After three months, 21 percent of active users — or those who actively contributed content in the community — quit smoking; 11 percent of passive users — those who only read others’ posts — quit smoking; and only 8 percent of study participants that never visited quit smoking.

    The study did not examine why greater community involvement had such a positive effect on smoking cessation. Researchers speculate it may be because of powerful social network influences.

    “Spending time with others who are actively engaged in quitting smoking in a place where being a nonsmoker is supported and encouraged gives smokers the practical advice and support they need to stay with a difficult behavior change,” says Amanda Graham, senior vice president, Innovations, of Truth Initiative and lead author. “We know that quitting tobacco can be extremely difficult. These results demonstrate what we hear from tobacco users, which is that online social connections and relationships can make a real difference.”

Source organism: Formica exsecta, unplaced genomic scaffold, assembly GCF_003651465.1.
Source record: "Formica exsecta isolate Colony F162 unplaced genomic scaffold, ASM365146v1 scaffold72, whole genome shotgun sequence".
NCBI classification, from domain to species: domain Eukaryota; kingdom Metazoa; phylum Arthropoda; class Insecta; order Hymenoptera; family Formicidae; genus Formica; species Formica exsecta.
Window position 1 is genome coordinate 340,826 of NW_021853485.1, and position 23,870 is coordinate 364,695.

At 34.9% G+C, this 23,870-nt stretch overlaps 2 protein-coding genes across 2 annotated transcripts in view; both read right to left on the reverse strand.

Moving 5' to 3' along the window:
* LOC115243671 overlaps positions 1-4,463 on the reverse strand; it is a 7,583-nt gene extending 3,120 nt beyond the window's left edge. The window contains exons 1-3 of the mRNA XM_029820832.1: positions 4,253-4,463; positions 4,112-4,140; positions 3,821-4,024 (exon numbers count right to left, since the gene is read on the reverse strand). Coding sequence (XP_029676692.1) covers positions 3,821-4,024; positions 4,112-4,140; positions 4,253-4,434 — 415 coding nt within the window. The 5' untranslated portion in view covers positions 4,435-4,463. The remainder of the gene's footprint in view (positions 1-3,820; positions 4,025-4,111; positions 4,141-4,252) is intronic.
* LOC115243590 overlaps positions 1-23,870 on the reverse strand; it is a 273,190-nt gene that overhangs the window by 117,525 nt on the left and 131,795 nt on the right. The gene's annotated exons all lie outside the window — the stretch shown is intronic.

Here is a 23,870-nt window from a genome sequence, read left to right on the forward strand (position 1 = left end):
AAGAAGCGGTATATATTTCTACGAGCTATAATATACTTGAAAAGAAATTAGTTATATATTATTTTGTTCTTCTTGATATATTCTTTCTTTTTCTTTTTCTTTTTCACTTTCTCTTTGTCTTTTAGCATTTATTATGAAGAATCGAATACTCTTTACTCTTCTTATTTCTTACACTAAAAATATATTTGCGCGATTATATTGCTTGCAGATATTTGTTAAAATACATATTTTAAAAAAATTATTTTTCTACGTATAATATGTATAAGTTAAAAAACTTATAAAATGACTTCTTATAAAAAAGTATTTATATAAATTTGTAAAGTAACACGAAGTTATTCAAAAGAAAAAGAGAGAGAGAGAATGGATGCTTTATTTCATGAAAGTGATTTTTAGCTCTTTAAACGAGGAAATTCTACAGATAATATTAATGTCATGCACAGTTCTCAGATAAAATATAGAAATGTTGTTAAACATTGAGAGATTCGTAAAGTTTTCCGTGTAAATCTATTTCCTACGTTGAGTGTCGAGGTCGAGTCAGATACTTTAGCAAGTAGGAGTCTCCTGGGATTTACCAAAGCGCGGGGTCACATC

4. E-cigarette use by high school students linked to cigarette smoking

    October 30, 2017 by Ashley

    From the Canadian Medical Association Journal press release:

    Use of e-cigarettes by high school students was strongly associated with later cigarette smoking, according to a large study conducted in 2 Canadian provinces and published in CMAJ (Canadian Medical Association Journal).